Finishing is a standard practice in the production of fabrics. Finishing processes are applied to the fabric after it has been woven. The finishing has a lot to do with how a fabric feels both initially and throughout its lifespan. The finishing processes employed serve a number of purposes. They help to maintain the lustre and feel of the fabric, may reduce the amount of wrinkling, preserve the colour brightness and give the fabric a smooth, silky finish.
The finishing process is so important that some companies, including some of the world renowned mills in Italy, heavily guard their finishing secrets. Proper weaving and finishing techniques, applied to the right kinds of yarn, are the key ingredients to producing the world’s best textiles.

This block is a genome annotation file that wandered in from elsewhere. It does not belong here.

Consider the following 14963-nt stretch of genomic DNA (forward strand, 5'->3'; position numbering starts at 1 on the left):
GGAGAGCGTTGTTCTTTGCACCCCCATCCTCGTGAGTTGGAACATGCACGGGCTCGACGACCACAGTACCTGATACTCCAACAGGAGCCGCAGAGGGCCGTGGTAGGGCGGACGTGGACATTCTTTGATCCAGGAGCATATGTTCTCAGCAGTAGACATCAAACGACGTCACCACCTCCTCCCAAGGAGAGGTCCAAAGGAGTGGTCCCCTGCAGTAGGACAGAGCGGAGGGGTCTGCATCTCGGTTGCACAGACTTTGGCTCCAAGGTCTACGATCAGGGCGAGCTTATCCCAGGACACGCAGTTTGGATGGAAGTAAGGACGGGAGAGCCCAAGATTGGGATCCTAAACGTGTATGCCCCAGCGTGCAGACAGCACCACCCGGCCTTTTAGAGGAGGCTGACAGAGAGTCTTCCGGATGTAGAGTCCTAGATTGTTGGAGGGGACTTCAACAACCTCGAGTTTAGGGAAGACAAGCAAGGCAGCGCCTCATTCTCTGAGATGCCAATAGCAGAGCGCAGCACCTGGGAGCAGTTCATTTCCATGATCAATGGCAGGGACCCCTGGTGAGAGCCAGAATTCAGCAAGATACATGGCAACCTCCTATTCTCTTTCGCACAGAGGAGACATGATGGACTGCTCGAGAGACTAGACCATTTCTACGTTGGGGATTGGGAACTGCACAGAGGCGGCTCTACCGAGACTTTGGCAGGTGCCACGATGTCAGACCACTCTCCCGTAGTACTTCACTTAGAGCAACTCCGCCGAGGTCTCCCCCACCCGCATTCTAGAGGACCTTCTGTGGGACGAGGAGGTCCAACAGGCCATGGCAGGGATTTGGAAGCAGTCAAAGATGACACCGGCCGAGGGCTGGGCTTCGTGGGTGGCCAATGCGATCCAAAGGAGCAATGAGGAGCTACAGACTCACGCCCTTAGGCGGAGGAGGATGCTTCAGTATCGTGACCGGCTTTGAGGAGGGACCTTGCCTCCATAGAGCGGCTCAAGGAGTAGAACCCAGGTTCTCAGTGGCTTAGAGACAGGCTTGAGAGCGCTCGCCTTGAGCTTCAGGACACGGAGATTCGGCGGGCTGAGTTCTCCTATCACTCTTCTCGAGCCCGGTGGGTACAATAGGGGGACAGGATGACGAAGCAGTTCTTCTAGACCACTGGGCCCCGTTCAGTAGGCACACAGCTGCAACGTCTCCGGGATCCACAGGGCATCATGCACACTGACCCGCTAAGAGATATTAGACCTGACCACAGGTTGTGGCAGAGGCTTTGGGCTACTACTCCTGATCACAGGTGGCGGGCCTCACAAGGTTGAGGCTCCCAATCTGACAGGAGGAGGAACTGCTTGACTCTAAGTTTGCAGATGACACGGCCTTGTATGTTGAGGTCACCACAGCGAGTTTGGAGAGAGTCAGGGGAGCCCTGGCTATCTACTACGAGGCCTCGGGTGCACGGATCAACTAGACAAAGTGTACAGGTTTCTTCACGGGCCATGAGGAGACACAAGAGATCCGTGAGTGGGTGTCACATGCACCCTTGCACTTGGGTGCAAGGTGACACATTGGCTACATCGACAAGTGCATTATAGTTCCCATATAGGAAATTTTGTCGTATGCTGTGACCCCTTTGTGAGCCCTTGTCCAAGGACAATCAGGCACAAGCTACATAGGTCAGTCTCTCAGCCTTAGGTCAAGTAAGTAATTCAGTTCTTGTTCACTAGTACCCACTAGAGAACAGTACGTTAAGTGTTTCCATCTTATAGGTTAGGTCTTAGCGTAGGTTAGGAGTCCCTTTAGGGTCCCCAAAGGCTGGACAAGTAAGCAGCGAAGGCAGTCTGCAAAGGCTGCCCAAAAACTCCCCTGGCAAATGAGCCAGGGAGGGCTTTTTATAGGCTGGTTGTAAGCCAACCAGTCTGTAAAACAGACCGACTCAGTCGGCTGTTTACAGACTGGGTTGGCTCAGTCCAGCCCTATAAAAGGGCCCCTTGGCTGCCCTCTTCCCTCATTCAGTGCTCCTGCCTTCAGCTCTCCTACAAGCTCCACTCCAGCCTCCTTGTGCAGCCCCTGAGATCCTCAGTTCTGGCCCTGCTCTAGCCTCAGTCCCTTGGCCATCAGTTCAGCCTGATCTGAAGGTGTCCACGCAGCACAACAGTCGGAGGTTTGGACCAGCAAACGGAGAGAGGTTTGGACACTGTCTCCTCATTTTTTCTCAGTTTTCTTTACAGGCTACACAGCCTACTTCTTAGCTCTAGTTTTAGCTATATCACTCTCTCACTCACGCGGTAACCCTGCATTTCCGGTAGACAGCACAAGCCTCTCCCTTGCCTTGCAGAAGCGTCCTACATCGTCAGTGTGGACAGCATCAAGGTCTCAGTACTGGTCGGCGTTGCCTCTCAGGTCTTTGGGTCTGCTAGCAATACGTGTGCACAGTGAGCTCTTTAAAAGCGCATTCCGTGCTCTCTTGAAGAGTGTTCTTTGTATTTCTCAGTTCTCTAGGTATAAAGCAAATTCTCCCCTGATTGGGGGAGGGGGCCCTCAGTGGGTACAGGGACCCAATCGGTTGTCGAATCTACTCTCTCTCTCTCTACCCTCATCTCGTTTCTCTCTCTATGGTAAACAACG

In our busy day to day lives, easy-care bed linen is essential. A finishing process is applied to many fabrics to improve the crease recovery and smooth drying potential. This enhances the yarns, and does not detract from the lustre or longevity. Some companies coat their fabrics with agents so that they can be promoted as “easy-care”. This is misleading and as the finish washes out, the sheets don’t launder well, pill and become rough.
Each type of fibre has its own softness value and this will affect the fineness of the yarn that it becomes. The weave will also contribute to the overall softness of the fabric.
Softening is a normal process applied to a fabric to give it a softer handle and smoother appearance. It can be applied as mechanical, chemical or physical processes, sometimes combined, to improve the softness characteristics of the fabric. Softening is performed at the end of the weaving process, usually simultaneously with other processes to stabilise the fabric’s structure.